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Transient Synovitis

What is transient synovitis?

Transient synovitis (TS) is inflammation of one or more joints that typically lasts 1 to 3 weeks. It can affect any joint, but most commonly occurs in the hip. It is sometimes called "toxic synovitis" or "postinfectious arthritis." Sometimes children with TS will also have a skin rash.

What causes TS?

TS is most commonly caused by a viral infection. It occasionally develops after getting a vaccine or from taking some medicines. The viral infection, vaccine, or medicine triggers a process that leads to an immune response that affects the joints. The joints become inflamed and begin to hurt. Sometimes the cause isn't known. Why some children get TS and others don't is not well understood.

How is it diagnosed?

Your healthcare provider will examine your child's joints and may order blood tests and X-rays. These tests will help make sure that the cause of joint pain isn't something more serious than transient synovitis.

How should TS be treated?

TS gets better with medicines that reduce inflammation such as ibuprofen. Do Check with your healthcare provider before you give any medicine that contains aspirin or salicylates to a child or teen. This includes medicines like baby aspirin, some cold medicines, and Pepto Bismol. Children and teens who take aspirin are at risk for a serious illness called Reye's syndrome. Your healthcare provider can tell you how much anti-inflammatory medicine you can safely give your child. Rarely, other medicines such as oral steroids are used.

Your child's medicine is ____________________________. Give ____________ every _____ hours.

Ask your child's healthcare provider if your child should reduce his or her activity level.

How long will it last?

TS usually goes away completely in 1 to 3 weeks. It usually begins to improve once your child starts taking anti-inflammatory medicine.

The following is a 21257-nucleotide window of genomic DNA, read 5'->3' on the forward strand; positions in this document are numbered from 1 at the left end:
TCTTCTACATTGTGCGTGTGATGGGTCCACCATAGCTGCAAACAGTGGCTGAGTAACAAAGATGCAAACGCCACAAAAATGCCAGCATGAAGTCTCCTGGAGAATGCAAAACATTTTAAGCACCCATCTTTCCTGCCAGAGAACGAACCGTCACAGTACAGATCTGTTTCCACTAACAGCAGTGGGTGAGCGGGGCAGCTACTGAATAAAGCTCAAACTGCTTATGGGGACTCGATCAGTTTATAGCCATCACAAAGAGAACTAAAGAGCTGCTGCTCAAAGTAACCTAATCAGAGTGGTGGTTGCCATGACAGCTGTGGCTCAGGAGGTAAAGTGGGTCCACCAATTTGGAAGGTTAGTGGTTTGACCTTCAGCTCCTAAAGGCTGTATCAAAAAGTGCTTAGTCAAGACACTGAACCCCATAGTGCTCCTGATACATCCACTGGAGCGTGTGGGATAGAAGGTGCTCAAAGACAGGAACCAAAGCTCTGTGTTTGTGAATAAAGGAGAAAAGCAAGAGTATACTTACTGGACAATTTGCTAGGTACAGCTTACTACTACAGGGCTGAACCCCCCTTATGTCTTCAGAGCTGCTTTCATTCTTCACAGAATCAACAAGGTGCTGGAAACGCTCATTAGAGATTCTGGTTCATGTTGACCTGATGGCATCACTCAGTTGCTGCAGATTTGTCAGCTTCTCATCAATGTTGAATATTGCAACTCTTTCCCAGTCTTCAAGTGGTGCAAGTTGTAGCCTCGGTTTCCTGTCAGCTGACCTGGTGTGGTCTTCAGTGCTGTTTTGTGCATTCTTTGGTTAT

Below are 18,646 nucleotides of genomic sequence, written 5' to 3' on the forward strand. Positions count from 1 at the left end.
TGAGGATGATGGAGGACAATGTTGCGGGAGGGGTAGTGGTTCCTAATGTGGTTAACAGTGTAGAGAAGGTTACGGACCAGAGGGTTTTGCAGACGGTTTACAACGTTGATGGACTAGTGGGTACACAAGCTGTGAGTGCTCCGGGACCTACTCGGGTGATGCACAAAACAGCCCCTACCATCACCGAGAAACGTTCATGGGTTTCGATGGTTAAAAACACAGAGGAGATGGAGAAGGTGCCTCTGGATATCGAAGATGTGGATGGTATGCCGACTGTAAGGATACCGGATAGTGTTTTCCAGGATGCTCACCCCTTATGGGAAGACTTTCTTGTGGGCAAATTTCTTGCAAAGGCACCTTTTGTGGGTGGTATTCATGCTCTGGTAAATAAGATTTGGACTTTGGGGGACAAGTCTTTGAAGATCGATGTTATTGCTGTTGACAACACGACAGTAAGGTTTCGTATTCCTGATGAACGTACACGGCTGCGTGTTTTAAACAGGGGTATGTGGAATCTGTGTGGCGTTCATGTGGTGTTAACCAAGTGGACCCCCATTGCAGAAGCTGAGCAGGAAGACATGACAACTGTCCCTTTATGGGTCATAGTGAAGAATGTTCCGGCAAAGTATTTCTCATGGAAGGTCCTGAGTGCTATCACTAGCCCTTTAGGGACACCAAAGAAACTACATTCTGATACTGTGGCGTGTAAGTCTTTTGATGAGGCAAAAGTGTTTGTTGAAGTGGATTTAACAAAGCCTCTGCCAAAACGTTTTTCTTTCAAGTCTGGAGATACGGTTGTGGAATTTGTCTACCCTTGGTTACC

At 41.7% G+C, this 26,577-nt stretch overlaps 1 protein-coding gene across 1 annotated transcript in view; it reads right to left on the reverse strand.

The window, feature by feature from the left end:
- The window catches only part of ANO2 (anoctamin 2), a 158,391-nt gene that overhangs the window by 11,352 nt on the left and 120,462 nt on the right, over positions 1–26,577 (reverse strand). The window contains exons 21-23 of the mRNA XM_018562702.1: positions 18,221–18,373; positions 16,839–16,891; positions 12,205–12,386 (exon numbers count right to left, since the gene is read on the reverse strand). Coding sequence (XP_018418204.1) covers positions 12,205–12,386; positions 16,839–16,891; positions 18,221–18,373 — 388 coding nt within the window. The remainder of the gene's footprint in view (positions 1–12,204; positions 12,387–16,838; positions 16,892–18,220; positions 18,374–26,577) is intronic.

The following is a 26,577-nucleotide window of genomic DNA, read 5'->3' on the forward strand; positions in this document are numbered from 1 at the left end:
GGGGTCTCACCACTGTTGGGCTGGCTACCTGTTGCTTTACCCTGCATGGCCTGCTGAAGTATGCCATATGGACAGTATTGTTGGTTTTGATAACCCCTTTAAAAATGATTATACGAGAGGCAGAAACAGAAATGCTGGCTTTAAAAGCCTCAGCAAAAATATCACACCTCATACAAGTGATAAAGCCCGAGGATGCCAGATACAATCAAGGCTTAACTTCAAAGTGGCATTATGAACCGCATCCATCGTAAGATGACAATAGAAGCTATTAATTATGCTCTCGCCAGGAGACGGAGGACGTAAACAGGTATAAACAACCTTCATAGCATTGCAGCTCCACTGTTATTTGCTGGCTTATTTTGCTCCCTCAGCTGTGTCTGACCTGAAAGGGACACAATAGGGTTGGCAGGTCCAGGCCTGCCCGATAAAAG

Very rarely blood vessels supplying the top of the thighbone, can become blocked and damage the bone. If this happens, your child's pain and limp will get worse despite treatment. If your child has TS it does not mean that he or she has a greater chance of having joint problems like arthritis later in life.

When should I call my child's healthcare provider?

Call during office hours if:

  • your child develops increasing fever or pain despite anti-inflammatory medicine
  • the pain in the affected joint is not getting better within 3 days of starting medicine
  • your child's joint pain continues for more than 3 weeks or returns after stopping anti-inflammatory medicine.
  • you are concerned about other symptoms.
Written by Robert Brayden, MD, Professor of Pediatrics, University of Colorado School of Medicine.
Published by RelayHealth.
Last modified: 2010-02-03
Last reviewed: 2009-10-26
This content is reviewed periodically and is subject to change as new health information becomes available. The information is intended to inform and educate and is not a replacement for medical evaluation, advice, diagnosis or treatment by a healthcare professional.
2010 RelayHealth and/or its affiliates. All Rights Reserved.
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